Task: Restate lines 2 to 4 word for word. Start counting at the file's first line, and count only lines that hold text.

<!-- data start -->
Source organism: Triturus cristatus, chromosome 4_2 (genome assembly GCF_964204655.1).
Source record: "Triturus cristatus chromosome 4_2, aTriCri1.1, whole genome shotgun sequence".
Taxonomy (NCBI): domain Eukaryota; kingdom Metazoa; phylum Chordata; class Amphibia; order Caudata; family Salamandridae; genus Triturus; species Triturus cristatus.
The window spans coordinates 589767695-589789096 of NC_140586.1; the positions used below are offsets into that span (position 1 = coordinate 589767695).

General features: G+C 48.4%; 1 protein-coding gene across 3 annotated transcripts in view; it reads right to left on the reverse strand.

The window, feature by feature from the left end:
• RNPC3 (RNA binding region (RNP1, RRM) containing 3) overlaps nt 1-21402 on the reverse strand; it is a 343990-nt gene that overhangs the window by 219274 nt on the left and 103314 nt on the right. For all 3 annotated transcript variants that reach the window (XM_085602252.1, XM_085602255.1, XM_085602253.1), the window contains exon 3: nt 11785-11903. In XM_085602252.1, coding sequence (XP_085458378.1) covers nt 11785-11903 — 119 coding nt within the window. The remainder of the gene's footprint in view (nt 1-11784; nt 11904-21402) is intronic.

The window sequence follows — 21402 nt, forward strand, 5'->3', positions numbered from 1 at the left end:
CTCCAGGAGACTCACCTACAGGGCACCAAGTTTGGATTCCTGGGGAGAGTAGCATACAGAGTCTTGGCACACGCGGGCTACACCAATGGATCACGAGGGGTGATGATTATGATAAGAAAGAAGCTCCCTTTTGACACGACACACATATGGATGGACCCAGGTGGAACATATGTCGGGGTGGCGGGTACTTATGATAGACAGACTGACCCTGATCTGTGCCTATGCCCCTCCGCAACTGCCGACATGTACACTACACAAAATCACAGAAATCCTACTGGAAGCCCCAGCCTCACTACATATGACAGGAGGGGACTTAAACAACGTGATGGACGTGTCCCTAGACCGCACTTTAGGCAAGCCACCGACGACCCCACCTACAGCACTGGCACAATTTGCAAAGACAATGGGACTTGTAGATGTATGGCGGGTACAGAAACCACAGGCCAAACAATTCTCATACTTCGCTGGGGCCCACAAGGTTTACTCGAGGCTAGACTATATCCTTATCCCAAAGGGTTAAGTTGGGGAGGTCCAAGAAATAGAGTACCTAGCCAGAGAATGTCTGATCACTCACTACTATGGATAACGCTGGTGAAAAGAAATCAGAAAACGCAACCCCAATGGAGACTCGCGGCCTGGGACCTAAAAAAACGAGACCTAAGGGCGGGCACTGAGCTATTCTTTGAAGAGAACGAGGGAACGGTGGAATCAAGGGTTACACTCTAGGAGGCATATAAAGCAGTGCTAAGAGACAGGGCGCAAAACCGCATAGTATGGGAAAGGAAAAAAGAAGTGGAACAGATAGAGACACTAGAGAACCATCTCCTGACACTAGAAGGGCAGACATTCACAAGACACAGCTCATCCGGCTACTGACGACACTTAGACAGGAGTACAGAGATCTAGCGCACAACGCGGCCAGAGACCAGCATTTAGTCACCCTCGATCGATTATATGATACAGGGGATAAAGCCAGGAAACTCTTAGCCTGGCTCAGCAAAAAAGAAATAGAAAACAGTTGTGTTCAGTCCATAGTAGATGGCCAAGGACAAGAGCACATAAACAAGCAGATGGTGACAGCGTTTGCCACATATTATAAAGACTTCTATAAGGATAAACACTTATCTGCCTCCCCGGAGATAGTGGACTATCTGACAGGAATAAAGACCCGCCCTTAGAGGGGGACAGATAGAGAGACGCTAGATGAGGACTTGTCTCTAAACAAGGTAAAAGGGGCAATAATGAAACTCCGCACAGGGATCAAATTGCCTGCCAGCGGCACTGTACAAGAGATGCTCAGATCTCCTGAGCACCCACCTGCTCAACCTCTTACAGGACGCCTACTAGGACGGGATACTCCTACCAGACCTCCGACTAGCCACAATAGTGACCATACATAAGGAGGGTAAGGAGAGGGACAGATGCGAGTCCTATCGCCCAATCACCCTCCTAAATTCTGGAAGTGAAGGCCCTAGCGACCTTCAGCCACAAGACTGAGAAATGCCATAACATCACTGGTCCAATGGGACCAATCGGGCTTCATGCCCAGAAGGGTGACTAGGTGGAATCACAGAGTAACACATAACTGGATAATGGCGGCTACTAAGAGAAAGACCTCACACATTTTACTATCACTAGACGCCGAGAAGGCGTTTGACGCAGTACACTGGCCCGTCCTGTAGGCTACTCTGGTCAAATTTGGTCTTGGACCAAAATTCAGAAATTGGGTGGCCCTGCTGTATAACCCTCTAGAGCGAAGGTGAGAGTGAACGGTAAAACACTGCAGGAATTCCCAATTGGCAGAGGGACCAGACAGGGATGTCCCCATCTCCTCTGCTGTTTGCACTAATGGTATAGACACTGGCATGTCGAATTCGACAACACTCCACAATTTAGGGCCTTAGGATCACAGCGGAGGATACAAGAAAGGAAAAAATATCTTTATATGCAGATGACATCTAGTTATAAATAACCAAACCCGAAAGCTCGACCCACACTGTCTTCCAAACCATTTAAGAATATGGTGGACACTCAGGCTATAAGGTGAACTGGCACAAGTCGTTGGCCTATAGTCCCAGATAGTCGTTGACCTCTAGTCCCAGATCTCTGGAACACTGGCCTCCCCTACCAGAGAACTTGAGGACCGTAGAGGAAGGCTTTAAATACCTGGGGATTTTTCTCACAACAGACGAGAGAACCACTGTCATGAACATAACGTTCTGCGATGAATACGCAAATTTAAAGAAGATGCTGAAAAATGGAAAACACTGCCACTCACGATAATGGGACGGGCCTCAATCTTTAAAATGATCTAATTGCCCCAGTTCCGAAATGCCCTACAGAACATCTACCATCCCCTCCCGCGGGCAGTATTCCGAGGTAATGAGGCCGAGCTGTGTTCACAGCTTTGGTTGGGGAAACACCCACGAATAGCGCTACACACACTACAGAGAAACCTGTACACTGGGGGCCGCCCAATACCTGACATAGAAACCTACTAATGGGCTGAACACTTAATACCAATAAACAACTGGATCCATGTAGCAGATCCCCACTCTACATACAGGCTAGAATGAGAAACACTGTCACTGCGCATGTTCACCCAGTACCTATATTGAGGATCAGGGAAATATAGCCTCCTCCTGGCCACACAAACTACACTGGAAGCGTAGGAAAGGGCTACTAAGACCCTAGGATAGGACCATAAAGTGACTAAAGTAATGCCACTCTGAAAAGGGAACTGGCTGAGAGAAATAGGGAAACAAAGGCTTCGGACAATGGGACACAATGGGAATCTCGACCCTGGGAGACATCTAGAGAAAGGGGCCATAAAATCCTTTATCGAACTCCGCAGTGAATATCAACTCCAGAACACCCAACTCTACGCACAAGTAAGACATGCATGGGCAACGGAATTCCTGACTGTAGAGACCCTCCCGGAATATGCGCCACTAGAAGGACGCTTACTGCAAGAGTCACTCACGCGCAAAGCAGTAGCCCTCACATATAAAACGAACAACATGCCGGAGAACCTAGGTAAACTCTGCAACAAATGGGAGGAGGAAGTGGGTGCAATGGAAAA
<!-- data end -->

Source record: "Triturus cristatus chromosome 4_2, aTriCri1.1, whole genome shotgun sequence".
Taxonomy (NCBI): domain Eukaryota; kingdom Metazoa; phylum Chordata; class Amphibia; order Caudata; family Salamandridae; genus Triturus; species Triturus cristatus.
The window spans coordinates 589767695-589789096 of NC_140586.1; the positions used below are offsets into that span (position 1 = coordinate 589767695).